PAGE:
We have all heard the phrase, “be careful what you wish for.” This is what comes to mind when I remember myself sitting in class in late March, anxiously awaiting The University of Akron to confirm the rumors and send us off on an extra-long spring break. When my professors told us the news I was excited and relieved. How fun is it going to be to have more than a week off! Months later I can tell you it was not all it was cracked up to be. I spent the first month of quarantine sick as a dog. I didn’t have COVID-19, but to be safe, I stayed on campus away from my family. At first, that seemed fine, but as the days went on, I got a little stir crazy. I had been used to such a demanding schedule that I couldn’t bring myself to be very productive. Even if I had felt productive, what would I do? It was the first time in my life I didn’t have a million things going on at once, and without that structure, I fell into a mini depression that lasted until I finally went home. Things were a lot better when I came home. My family would walk our dog every day, I stuck to a workout routine and I got to enjoy my mom’s cooking every night. I had to be away from people I cared about, and I missed them like crazy, but the comfort of being around my family made me get through it. When the time came to return to classes online, I was excited. Having responsibilities and due dates cured my boredom, and I found myself working a lot harder.
Everyone had their own unique experience with the pandemic. We have lived through something historical, and our personal experiences are our own page in that history book. My fellow Her Campus memberss were kind enough to answer some questions about what it was like for them to live through a global pandemic.
I started off by asking their initial reaction to school shutting down. Unsurprisingly, most of us felt the same. Danne Symons explains, “I went home that same day, treating it like a weekend visit back home.” Also, unsuspecting was Audrey Gercack who says, “I was ready for the ‘little’ break and then to get back into school, but I was completely unaware of what was yet to come.” Maddie Myers had been following stories about virus in Wuhan, so the news didn’t settle with her as easily; she says, “I just didn’t know how we would be moving forward because nothing like this had happened in our lifetimes or our parents’ lifetimes.”
The beginning was difficult because it was a new way of life none of us had ever experienced. We now all had ample of something we wanted so badly before: time. Symons definitely used her time to her advantage, buying a new puppy and starting a company where she makes encouraging bracelets. “They get a personalized message and bracelet from me but also have something on them to constantly remind them to fight through whatever they’re going through.” Myers used the time to connect with her roommate. She explains, “We started going out for drives together, going on hikes, [and] watching the sunset.” Unfortunately, not everyone found themselves in the best situation during the pandemic. Dorian Mayenschein had some serious tension with their parents when they came home as their mother wanted them to give up their cat due to her allergies. “I had daily panic attacks because of the stress of the entire situation because I would choose my cat over my parents every time because he gives me emotional support when all they do is give me stress.”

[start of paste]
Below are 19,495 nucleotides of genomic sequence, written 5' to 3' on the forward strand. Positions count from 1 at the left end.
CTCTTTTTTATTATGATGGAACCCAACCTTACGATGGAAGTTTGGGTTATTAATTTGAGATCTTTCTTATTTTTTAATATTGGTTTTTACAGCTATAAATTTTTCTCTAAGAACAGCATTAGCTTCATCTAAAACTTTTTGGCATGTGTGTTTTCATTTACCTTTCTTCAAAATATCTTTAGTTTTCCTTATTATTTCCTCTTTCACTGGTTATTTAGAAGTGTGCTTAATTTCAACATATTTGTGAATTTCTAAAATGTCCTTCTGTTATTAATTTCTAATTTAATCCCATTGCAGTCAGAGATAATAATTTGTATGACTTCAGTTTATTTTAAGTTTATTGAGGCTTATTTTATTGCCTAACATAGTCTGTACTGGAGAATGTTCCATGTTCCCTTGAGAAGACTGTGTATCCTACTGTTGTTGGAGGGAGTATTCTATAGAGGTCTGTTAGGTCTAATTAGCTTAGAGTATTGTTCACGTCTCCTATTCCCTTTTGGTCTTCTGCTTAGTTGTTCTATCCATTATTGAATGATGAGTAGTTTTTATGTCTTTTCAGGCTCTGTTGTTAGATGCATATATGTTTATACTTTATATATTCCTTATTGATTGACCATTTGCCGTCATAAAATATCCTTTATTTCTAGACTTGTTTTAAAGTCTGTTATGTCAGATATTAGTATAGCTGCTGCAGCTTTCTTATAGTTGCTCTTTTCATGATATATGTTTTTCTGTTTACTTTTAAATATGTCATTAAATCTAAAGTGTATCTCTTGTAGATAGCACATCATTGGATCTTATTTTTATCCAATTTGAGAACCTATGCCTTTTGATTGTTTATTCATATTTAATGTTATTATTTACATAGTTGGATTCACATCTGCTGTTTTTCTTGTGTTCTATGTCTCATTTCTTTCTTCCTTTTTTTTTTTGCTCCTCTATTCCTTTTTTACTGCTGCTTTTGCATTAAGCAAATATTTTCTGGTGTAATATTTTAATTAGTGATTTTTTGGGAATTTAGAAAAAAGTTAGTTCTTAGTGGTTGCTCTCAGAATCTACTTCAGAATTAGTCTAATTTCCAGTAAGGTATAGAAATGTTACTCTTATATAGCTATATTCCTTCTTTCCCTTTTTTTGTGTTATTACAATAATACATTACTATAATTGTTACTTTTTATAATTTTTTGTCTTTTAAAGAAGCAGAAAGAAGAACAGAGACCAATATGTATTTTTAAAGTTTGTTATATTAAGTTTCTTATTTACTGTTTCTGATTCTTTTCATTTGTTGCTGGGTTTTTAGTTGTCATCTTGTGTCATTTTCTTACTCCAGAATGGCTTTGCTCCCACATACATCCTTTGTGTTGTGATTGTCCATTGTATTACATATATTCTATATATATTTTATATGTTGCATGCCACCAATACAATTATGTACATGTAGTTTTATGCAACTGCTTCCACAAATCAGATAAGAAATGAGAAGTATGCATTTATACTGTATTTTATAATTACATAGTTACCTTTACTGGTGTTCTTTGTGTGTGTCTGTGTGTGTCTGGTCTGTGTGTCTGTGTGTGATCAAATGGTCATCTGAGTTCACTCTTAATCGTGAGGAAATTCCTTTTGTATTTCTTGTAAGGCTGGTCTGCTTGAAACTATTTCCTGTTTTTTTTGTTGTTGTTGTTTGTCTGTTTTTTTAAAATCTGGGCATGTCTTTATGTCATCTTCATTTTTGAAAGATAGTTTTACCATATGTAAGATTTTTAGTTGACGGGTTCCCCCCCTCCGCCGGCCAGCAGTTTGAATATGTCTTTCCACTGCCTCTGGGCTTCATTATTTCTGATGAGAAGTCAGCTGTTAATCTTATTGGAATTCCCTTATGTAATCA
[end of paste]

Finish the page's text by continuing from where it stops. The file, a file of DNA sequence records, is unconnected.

Another commonality I found when I interviewed the Her Campus team was that everyone struggled with the social aspect of the shutdown. Symons says she doesn’t consider herself an outgoing person, but she had a hard time staying in. “I know we have to stay safe, but not being social, even if it was running to the store really quick, really took a toll.” Gercack tried her best to stay in touch with friends with facetime calls but found herself really missing face to face interaction. Myers says “I’ve never been great at digital communication. I missed being able to be around my friends. I got lonely.”
I have yet to find a person who didn’t experience some sort of low during this time, but like anything else, there is always a silver lining. For me, it was taking some time to just slow down and relax, gaining a new appreciation for all my responsibilities. Myers got a chance to do interviews; she says she enjoyed “hearing stories of perseverance from people like essential workers and researchers.” Gercack used the time off to deepen her relationship with her boyfriend. She explains, “We both definitely became closer with each other and found some cool new places we like to go to now.” For Mayenschein, the shutdown helped with a difficult decision; they say “It gave me the excuse to part ways with my job at Olive Garden that made me more stressed out than I have ever been in my life.” They also shared that they got a new job that they are much happier with. “It honestly is the best job I’ve ever had, both in terms of pay and the way I am treated.”
After a month of spring break, online classes began again. This was a major stressor for many students who preferred in-person classes and for anyone having trouble with productivity. Myers was a victim of this, saying, “Last semester, I was juggling two jobs along with school and extracurriculars. When everything went online, including my jobs, I felt like there was no distinction between home and work. I felt like I constantly had to be productive. When I couldn’t live up to that standard, I became discouraged and overwhelmed.” Mayenschein also felt overwhelmed, specifically in a Spanish class. “I could not keep it straight in my head. It was too much.”
Now we are back to school and navigating a new normal. As the weeks go by, we are adjusting to this strange way of life and hoping for the day we can go back to the maskless in-person college experience we took for granted before.